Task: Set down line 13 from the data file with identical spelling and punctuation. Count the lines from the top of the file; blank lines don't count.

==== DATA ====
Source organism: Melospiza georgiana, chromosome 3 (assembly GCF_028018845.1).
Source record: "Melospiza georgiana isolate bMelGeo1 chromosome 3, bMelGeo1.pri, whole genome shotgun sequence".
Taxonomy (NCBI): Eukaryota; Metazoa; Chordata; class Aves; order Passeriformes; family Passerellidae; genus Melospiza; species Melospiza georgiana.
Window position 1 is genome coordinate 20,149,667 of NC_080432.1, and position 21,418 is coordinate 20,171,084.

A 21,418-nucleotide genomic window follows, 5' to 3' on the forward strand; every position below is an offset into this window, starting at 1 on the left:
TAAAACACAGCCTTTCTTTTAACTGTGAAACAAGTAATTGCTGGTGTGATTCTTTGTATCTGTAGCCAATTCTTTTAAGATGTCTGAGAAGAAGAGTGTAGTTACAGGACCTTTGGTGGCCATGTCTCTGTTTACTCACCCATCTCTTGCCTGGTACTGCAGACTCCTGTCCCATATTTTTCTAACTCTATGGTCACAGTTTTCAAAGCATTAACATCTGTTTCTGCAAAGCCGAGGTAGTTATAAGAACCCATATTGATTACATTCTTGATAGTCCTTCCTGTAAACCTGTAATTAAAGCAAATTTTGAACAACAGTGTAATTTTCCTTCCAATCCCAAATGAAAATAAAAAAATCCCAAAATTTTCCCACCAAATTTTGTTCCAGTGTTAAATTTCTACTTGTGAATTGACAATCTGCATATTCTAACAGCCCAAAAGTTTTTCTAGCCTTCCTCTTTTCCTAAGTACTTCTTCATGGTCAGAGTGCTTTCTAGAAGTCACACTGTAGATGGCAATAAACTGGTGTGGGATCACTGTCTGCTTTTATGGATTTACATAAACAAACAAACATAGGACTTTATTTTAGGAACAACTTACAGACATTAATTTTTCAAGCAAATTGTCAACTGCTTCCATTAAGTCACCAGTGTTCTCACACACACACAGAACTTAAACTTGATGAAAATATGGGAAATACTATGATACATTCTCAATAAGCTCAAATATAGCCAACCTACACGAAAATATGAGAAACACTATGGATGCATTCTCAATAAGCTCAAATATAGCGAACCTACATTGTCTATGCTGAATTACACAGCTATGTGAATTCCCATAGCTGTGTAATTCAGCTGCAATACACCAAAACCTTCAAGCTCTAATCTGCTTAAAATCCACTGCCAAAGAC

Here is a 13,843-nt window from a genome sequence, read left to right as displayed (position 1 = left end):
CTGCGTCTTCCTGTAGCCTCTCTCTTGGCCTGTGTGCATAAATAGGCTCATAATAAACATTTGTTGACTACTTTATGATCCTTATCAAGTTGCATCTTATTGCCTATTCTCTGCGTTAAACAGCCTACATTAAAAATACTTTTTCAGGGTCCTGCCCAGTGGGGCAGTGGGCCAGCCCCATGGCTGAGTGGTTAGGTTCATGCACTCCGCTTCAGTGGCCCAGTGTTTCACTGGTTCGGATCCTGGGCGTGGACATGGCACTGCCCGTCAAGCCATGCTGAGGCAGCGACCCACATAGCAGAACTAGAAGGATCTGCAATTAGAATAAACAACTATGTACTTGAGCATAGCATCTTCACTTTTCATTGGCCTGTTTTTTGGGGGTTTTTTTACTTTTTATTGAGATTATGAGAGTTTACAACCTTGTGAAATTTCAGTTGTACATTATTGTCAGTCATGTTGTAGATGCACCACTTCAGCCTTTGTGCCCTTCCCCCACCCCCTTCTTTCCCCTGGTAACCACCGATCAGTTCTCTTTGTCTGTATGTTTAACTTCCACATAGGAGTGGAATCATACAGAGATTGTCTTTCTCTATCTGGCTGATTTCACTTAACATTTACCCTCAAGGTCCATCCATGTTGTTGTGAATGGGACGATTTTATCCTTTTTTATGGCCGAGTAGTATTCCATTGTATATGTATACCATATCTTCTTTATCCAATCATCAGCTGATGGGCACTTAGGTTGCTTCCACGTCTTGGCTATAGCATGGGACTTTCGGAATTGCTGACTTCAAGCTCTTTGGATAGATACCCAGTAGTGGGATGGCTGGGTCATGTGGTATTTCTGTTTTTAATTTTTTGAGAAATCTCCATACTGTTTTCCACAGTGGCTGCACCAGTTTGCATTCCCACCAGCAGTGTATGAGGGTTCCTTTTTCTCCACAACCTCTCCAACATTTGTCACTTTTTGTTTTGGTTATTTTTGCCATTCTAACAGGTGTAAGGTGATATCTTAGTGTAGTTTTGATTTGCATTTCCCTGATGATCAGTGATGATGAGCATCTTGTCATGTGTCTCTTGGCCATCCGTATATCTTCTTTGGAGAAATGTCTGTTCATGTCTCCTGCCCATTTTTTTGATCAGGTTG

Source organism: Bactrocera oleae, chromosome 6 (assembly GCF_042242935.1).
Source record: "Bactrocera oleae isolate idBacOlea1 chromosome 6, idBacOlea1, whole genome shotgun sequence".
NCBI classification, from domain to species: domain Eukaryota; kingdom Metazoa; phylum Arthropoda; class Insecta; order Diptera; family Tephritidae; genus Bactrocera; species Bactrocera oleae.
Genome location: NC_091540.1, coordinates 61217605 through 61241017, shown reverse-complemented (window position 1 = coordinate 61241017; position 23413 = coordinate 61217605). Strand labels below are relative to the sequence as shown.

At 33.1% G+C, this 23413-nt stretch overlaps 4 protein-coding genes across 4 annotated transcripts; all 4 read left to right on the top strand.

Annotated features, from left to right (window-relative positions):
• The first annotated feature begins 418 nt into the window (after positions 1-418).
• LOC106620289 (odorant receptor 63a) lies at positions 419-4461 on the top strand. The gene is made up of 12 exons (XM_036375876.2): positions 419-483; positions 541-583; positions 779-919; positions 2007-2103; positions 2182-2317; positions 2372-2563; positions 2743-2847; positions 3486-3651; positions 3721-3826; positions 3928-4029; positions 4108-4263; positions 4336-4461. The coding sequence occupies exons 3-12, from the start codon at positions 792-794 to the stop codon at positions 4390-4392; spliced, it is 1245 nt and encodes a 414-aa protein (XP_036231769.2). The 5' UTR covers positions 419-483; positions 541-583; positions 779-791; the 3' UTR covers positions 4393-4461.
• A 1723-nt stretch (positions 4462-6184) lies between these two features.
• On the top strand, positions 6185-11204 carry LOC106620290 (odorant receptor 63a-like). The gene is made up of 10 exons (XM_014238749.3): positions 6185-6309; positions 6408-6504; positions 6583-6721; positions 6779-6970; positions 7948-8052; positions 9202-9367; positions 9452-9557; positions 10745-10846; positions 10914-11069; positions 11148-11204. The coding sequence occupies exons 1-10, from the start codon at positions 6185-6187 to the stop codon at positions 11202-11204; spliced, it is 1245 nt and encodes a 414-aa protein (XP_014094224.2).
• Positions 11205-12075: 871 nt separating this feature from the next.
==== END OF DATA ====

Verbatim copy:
At 33.1% G+C, this 23413-nt stretch overlaps 4 protein-coding genes across 4 annotated transcripts; all 4 read left to right on the top strand.